As an entrepreneur, you are undoubtedly an idea machine. Thoughts come to you constantly, day or night, about programs to add, certifications to host, outings to arrange, workouts to program, marketing strategies to employ, sales promotions to push.
And, arguably, your brain is on overdrive right now: the new year is coming up.
There’s nothing like a brand new year to launch a brand new program.
But we, of course, know that not all ideas are good ones. And even some good ideas don’t work the way we think they will.
To shield your members from announcements like “Sorry folks—we’re not offering yoga anymore because there just wasn’t enough participation,” test the waters: Before you add any new classes/programs to your schedule (Olympic Weightlifting, Yoga, Mobility, Boot Camp, Core, Powerlifting, etc.) gauge participation/engagement by making it a one-time course FIRST.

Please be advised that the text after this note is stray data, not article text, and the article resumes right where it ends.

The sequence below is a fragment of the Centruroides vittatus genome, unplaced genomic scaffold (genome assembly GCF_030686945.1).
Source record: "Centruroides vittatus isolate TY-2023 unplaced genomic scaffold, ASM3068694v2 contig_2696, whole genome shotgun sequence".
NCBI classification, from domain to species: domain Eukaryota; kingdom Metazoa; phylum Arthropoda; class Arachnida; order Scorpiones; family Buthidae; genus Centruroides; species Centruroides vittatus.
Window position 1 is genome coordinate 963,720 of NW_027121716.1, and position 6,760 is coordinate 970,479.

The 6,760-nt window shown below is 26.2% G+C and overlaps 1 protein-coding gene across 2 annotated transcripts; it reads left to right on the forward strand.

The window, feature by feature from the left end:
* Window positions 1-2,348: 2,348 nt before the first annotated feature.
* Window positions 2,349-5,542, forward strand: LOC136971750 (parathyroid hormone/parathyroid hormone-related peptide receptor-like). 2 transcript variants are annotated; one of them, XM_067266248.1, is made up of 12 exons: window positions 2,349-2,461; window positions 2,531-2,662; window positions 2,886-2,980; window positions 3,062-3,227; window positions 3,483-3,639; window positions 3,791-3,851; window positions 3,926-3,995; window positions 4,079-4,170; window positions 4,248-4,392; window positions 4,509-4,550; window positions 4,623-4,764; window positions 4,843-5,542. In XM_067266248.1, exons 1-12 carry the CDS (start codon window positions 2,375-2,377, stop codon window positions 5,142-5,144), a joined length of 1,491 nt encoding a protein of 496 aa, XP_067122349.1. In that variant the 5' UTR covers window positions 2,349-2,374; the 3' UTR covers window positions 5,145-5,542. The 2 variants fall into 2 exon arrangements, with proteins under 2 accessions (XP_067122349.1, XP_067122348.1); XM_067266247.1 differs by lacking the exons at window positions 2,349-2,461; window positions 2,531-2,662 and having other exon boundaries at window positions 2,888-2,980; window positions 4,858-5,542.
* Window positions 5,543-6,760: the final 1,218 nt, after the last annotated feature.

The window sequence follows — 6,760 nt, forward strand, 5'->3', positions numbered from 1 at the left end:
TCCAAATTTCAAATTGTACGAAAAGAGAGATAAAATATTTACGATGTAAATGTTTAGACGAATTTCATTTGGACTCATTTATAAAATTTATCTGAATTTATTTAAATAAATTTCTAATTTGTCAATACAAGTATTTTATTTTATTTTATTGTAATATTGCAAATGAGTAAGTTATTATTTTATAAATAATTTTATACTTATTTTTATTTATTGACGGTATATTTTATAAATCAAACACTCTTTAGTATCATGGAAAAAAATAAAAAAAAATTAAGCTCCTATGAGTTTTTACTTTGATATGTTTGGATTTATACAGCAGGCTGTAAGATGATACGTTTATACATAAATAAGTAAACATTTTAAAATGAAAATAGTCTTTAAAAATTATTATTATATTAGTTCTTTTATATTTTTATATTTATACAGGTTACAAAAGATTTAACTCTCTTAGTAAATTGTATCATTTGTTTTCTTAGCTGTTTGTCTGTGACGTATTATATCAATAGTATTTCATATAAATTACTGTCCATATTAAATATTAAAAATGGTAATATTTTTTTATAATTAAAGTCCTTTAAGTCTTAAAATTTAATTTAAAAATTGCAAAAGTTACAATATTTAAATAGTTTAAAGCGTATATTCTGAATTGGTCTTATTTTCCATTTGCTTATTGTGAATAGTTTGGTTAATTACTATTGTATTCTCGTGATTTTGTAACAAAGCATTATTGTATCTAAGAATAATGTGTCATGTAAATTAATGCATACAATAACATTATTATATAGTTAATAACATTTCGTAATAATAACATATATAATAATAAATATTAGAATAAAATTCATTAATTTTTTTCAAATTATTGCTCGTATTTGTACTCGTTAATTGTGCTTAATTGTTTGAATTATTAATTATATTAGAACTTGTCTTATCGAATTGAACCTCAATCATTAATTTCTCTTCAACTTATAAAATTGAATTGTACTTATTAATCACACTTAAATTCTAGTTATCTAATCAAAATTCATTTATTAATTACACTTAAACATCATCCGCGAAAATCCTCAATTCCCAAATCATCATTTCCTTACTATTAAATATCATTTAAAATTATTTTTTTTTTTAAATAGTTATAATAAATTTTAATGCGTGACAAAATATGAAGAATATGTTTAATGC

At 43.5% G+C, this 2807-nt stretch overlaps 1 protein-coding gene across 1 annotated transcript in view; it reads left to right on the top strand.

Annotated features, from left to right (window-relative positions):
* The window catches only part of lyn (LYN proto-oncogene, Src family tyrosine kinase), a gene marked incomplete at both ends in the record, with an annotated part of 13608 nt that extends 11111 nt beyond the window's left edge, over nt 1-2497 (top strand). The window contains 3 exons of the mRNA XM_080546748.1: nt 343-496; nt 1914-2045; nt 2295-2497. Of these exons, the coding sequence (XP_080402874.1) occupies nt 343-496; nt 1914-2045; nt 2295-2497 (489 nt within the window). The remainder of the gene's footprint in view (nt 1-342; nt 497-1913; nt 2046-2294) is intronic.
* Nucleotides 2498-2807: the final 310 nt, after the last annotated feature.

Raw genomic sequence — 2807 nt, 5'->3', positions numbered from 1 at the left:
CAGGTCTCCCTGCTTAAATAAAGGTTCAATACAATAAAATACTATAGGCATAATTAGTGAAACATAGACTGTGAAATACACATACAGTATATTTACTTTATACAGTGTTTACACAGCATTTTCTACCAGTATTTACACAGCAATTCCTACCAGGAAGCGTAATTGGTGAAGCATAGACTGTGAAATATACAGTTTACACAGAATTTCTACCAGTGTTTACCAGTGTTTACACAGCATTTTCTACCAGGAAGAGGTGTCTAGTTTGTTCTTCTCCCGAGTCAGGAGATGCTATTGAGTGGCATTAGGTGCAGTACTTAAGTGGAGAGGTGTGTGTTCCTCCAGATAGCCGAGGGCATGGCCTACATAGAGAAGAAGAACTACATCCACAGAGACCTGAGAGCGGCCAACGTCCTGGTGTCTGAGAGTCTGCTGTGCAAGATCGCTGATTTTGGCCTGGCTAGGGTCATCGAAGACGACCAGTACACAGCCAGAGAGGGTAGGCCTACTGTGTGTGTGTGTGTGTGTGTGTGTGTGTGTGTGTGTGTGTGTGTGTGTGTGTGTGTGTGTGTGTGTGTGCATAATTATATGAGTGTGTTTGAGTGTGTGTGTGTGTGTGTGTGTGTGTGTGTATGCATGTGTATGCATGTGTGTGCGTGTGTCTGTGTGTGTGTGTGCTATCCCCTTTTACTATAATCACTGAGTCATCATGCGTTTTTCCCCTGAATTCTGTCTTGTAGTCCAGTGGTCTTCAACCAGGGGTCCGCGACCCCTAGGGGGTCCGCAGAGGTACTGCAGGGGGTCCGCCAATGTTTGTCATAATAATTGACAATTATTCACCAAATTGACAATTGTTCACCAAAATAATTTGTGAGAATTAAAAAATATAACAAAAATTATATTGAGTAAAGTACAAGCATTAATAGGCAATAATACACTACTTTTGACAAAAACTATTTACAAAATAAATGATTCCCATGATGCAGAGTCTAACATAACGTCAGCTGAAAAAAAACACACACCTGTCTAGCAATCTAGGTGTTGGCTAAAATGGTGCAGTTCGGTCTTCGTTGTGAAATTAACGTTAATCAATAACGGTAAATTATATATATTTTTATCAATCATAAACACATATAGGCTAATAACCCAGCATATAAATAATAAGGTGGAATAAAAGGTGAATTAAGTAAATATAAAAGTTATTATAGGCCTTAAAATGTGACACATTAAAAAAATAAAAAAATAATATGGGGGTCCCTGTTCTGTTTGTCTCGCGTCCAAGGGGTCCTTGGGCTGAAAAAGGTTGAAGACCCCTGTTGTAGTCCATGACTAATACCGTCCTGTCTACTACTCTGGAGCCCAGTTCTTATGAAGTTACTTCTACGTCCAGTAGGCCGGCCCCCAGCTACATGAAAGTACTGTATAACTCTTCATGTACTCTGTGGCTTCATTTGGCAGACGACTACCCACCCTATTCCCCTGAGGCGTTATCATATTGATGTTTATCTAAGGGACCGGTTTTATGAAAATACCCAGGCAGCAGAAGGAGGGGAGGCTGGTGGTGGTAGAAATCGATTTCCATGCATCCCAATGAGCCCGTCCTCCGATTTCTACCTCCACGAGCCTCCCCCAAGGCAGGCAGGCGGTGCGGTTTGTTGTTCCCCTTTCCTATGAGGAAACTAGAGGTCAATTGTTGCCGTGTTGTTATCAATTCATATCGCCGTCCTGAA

So instead of offering yoga with the hopes that your athletes will hop on board, do a six-week yoga course. Require sign-ups. Charge for the course. And prior to the start date, make it known that the course will run as long as there are ten (for example) participants.
At the end of the six weeks, get feedback from the participants. Ask them if they’d sign up again and if they think it would be a good addition to the current program. Basically, find out if the addition of this program will enhance the customer experience.
You’ll likely know the answer after you receive feedback from the participants.
But from our experience…
Folks get really excited about the novelty of a new program, and then the program (regardless of how well-received it was) fizzles out.
Consider, then, offering several six-week courses per year. Rotate between stuff like Yoga and Core and Olympic Weightlifting and Powerlifting. Not only will your athletes love the fun that comes with the newness, but it’s also a great way to add revenue streams to the business.
And yes—you might run across a program that does so well as a course that it belongs on the schedule. It’ll be a great feeling to know that this program will probably be really successful and add value to your member’s experience.
For great member experience, limit the number of times you “take something away” from your athletes. Test your programs first. It’s a win for the athletes and a win for the business.